Owner-occupier loans decline in January

Both refinancing and first-home buyer loans also down

Owner-occupier loans decline in January


By Mina Martin

In January, new owner-occupier dwelling loans dropped by 2.6%, marking a continuation of the downward trend observed in recent months, new ABS figures showed.

“Liaison with lenders suggests that recent improvements to loan processing times increased the number of loans processed in peak periods this year, relative to prior years,” said Mish Tan (pictured above), ABS head of finance statistics. “Although owner-occupier lending has fallen for two months in a row, the growth in trend terms was 1.5% over the year.”

Refinancing rates plummet

The ABS data also revealed a 7.6% decrease in refinanced owner-occupier home loans month-on-month, with an even more stark year-on-year fall of 30.8%. The drop is attributed to lenders scaling back on competitive refinancing incentives such as cashback offers, which had previously buoyed refinancing activity.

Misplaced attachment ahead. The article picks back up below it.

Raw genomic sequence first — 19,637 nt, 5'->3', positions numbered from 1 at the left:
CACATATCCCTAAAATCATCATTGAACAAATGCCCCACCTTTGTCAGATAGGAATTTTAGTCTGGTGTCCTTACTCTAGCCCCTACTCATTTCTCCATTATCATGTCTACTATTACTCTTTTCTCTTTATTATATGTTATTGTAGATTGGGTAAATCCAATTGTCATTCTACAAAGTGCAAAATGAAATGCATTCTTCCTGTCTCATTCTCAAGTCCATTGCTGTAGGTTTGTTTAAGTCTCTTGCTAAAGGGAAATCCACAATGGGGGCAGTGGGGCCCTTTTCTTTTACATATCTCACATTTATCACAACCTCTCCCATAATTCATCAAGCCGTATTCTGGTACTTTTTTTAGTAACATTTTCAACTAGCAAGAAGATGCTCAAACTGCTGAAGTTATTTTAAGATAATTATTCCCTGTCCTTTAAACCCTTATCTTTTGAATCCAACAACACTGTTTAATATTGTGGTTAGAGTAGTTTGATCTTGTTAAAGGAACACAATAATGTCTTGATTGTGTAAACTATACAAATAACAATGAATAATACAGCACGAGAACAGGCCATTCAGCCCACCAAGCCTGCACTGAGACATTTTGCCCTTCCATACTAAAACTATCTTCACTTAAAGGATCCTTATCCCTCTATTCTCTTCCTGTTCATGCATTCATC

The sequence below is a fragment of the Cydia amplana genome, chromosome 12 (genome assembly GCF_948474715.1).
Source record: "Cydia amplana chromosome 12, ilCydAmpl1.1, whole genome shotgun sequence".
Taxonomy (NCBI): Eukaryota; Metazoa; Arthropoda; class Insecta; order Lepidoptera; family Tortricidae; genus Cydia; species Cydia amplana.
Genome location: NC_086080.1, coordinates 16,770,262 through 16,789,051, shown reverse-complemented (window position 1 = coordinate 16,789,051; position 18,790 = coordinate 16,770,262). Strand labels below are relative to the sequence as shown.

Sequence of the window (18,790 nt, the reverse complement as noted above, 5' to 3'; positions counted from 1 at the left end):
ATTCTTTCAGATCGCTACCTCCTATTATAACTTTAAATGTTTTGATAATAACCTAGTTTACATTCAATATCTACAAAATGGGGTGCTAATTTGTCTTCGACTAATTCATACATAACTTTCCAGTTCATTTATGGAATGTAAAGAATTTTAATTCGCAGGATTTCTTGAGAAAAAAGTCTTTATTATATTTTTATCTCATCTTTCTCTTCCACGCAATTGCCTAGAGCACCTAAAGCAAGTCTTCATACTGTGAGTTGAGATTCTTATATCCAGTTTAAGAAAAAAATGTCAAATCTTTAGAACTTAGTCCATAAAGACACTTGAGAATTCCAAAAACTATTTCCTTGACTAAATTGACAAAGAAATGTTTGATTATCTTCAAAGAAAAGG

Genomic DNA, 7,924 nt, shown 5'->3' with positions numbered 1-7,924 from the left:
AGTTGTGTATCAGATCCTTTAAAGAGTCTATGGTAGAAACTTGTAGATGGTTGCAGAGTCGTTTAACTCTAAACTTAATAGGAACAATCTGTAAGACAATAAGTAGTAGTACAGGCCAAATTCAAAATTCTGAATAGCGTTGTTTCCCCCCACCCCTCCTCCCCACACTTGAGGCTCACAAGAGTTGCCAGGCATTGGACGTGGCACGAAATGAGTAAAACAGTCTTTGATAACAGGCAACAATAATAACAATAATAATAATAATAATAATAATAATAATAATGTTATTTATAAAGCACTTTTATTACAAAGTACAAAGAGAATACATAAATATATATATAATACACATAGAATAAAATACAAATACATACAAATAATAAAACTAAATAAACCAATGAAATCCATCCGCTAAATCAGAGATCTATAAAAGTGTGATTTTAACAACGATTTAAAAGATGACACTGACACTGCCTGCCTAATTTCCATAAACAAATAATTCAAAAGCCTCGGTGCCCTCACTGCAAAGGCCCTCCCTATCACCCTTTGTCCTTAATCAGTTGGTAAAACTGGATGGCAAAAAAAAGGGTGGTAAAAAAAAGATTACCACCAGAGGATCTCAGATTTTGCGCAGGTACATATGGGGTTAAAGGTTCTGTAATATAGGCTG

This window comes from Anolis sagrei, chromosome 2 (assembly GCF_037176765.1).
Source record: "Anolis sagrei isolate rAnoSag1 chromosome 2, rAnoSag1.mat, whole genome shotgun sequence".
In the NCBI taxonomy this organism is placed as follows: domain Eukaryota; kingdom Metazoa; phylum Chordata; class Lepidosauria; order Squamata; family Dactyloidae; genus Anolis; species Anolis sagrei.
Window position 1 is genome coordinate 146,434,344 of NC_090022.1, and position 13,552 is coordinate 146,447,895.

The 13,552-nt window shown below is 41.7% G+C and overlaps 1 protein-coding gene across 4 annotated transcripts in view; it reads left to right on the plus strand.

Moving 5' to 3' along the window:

First-home buyers face challenges

First-time owner-occupier loan commitments weren’t spared, decreasing by 6.9% in January, although they were still up by 4.4% compared to January 2023.

The fluctuating market has impacted the value and average size of these loans, with the average loan size for first-home buyers increasing from $485,000 to $514,000 over the past year.

Rise in personal finance commitments

Contrasting with the housing loan sector, personal finance experienced growth, with a 6% increase in new loan commitments for fixed-term personal finance reaching $2.5 billion. The surge was largely fueled by a 5.7% rise in lending for road vehicle purchases, indicating a shift in consumer borrowing priorities, ABS reported.

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